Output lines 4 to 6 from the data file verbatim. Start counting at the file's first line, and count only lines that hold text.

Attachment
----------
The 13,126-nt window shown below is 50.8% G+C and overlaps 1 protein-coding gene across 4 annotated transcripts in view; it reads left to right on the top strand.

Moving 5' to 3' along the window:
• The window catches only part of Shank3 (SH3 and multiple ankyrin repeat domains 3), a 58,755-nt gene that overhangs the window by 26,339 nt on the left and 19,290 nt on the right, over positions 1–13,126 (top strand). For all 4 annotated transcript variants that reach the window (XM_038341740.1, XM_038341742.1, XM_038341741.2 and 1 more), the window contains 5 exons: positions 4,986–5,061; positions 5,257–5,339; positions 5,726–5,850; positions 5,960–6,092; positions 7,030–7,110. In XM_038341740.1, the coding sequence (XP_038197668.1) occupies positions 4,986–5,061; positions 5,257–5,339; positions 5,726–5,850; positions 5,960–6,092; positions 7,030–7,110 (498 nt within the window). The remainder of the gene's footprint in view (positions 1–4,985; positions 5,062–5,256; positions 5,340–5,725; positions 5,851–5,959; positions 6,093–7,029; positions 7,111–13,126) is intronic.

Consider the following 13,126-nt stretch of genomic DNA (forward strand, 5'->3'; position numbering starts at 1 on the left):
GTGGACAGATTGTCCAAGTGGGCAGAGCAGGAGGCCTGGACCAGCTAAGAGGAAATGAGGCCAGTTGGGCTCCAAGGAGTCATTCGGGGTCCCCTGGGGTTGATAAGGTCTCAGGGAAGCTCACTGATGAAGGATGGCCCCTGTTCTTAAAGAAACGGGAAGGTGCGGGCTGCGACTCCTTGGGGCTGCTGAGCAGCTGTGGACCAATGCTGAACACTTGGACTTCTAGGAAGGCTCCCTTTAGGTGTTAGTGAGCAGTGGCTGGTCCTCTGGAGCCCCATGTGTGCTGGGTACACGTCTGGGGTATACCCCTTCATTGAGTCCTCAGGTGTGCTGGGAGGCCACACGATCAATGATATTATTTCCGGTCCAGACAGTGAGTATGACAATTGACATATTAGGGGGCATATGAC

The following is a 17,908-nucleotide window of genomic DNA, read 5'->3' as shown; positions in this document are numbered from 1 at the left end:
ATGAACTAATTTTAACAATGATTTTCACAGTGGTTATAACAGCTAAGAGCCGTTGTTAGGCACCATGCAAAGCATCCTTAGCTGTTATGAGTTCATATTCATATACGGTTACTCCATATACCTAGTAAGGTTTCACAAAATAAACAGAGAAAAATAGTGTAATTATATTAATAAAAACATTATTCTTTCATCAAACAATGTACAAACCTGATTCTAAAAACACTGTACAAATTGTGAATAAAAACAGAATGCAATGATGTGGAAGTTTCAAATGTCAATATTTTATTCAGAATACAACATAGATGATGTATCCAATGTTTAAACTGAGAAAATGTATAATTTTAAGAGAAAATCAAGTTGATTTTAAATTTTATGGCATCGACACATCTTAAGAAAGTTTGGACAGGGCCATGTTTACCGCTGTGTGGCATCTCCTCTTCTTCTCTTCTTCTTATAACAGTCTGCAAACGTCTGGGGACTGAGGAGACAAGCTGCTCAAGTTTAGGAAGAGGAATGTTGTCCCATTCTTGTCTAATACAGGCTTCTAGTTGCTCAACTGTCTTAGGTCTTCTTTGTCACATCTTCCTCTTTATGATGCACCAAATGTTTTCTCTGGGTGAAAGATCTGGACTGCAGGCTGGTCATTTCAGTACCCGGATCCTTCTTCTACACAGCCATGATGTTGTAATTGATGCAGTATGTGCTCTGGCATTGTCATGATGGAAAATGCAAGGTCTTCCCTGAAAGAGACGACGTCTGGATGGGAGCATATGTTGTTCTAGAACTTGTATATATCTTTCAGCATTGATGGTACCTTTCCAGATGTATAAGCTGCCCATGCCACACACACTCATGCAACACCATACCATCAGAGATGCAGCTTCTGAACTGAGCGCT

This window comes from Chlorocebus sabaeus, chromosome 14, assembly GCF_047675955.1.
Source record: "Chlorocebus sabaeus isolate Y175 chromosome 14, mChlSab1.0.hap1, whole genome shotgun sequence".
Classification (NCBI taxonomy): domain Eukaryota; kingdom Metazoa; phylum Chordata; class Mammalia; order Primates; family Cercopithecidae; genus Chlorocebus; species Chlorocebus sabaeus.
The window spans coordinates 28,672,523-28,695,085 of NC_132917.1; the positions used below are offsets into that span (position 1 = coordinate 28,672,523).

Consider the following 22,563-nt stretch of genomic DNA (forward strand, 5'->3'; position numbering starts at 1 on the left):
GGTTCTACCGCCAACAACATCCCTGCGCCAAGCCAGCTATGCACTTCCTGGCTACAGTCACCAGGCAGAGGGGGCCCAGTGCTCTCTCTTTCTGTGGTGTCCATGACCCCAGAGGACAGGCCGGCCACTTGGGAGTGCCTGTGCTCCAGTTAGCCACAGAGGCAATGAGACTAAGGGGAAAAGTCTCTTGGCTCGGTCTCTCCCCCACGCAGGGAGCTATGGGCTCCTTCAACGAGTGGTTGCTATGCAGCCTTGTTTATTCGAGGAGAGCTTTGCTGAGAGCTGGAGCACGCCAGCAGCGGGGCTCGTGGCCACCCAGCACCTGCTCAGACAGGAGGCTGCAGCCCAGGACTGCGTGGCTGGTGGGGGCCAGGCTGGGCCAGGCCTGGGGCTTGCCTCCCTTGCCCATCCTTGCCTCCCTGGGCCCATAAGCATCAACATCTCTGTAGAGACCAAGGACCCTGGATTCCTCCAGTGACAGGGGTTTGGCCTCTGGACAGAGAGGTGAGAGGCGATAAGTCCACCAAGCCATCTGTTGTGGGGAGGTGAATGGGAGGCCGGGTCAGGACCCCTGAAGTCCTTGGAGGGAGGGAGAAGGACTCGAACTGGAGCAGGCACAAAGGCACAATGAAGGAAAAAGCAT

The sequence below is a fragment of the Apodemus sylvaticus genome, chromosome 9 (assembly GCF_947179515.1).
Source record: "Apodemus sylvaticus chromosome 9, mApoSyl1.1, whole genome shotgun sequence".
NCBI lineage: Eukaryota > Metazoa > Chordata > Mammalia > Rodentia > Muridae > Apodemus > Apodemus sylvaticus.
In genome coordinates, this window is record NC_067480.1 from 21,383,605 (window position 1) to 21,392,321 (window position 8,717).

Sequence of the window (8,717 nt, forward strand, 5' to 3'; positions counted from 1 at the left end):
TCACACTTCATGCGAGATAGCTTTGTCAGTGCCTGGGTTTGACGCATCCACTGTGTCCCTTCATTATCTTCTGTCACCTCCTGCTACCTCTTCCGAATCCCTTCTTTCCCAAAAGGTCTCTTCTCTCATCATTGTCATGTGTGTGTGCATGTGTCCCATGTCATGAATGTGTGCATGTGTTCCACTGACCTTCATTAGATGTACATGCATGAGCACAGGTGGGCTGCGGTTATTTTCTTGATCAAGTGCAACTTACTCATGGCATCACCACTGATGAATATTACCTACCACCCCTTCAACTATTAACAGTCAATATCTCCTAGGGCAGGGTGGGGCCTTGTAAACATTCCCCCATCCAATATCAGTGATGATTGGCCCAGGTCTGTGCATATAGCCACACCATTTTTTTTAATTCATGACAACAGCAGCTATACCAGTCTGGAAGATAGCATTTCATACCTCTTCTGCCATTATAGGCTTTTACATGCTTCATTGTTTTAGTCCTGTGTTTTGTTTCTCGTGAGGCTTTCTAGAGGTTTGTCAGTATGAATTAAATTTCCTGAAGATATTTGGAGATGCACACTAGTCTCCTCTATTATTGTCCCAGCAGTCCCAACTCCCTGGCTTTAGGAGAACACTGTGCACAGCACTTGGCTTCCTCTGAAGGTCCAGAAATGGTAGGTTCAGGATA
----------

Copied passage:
Consider the following 13,126-nt stretch of genomic DNA (forward strand, 5'->3'; position numbering starts at 1 on the left):
GTGGACAGATTGTCCAAGTGGGCAGAGCAGGAGGCCTGGACCAGCTAAGAGGAAATGAGGCCAGTTGGGCTCCAAGGAGTCATTCGGGGTCCCCTGGGGTTGATAAGGTCTCAGGGAAGCTCACTGATGAAGGATGGCCCCTGTTCTTAAAGAAACGGGAAGGTGCGGGCTGCGACTCCTTGGGGCTGCTGAGCAGCTGTGGACCAATGCTGAACACTTGGACTTCTAGGAAGGCTCCCTTTAGGTGTTAGTGAGCAGTGGCTGGTCCTCTGGAGCCCCATGTGTGCTGGGTACACGTCTGGGGTATACCCCTTCATTGAGTCCTCAGGTGTGCTGGGAGGCCACACGATCAATGATATTATTTCCGGTCCAGACAGTGAGTATGACAATTGACATATTAGGGGGCATATGAC

The following is a 17,908-nucleotide window of genomic DNA, read 5'->3' as shown; positions in this document are numbered from 1 at the left end: